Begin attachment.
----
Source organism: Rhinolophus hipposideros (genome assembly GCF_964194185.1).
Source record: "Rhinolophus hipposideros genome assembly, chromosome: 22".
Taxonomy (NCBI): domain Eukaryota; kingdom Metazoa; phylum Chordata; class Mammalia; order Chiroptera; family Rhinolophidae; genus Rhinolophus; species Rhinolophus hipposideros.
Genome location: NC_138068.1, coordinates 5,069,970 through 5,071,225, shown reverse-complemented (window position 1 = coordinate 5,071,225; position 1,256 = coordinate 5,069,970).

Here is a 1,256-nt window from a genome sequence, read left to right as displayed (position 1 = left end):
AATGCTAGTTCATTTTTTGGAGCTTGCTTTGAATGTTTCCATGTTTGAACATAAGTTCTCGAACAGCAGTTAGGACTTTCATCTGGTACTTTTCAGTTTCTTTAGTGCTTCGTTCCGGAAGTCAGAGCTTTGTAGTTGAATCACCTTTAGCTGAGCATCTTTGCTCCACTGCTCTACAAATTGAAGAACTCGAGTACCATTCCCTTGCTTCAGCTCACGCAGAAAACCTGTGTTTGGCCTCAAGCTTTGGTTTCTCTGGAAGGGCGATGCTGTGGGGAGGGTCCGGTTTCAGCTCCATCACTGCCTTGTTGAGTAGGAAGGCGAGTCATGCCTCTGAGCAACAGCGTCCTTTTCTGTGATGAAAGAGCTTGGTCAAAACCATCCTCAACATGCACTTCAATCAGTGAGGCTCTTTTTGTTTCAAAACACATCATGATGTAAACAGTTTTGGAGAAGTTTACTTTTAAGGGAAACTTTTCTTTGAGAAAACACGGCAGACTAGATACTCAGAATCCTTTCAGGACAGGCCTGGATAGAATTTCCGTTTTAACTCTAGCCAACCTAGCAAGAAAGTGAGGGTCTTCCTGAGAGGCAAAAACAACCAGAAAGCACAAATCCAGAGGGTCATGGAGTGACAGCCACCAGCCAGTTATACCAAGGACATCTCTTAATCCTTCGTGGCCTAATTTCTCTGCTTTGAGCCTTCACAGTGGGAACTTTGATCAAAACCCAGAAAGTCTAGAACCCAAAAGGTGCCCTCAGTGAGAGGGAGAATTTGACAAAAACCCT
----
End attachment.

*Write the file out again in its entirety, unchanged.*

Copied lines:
Source organism: Rhinolophus hipposideros (genome assembly GCF_964194185.1).
Source record: "Rhinolophus hipposideros genome assembly, chromosome: 22".
Taxonomy (NCBI): domain Eukaryota; kingdom Metazoa; phylum Chordata; class Mammalia; order Chiroptera; family Rhinolophidae; genus Rhinolophus; species Rhinolophus hipposideros.
Genome location: NC_138068.1, coordinates 5,069,970 through 5,071,225, shown reverse-complemented (window position 1 = coordinate 5,071,225; position 1,256 = coordinate 5,069,970).

Here is a 1,256-nt window from a genome sequence, read left to right as displayed (position 1 = left end):
AATGCTAGTTCATTTTTTGGAGCTTGCTTTGAATGTTTCCATGTTTGAACATAAGTTCTCGAACAGCAGTTAGGACTTTCATCTGGTACTTTTCAGTTTCTTTAGTGCTTCGTTCCGGAAGTCAGAGCTTTGTAGTTGAATCACCTTTAGCTGAGCATCTTTGCTCCACTGCTCTACAAATTGAAGAACTCGAGTACCATTCCCTTGCTTCAGCTCACGCAGAAAACCTGTGTTTGGCCTCAAGCTTTGGTTTCTCTGGAAGGGCGATGCTGTGGGGAGGGTCCGGTTTCAGCTCCATCACTGCCTTGTTGAGTAGGAAGGCGAGTCATGCCTCTGAGCAACAGCGTCCTTTTCTGTGATGAAAGAGCTTGGTCAAAACCATCCTCAACATGCACTTCAATCAGTGAGGCTCTTTTTGTTTCAAAACACATCATGATGTAAACAGTTTTGGAGAAGTTTACTTTTAAGGGAAACTTTTCTTTGAGAAAACACGGCAGACTAGATACTCAGAATCCTTTCAGGACAGGCCTGGATAGAATTTCCGTTTTAACTCTAGCCAACCTAGCAAGAAAGTGAGGGTCTTCCTGAGAGGCAAAAACAACCAGAAAGCACAAATCCAGAGGGTCATGGAGTGACAGCCACCAGCCAGTTATACCAAGGACATCTCTTAATCCTTCGTGGCCTAATTTCTCTGCTTTGAGCCTTCACAGTGGGAACTTTGATCAAAACCCAGAAAGTCTAGAACCCAAAAGGTGCCCTCAGTGAGAGGGAGAATTTGACAAAAACCCT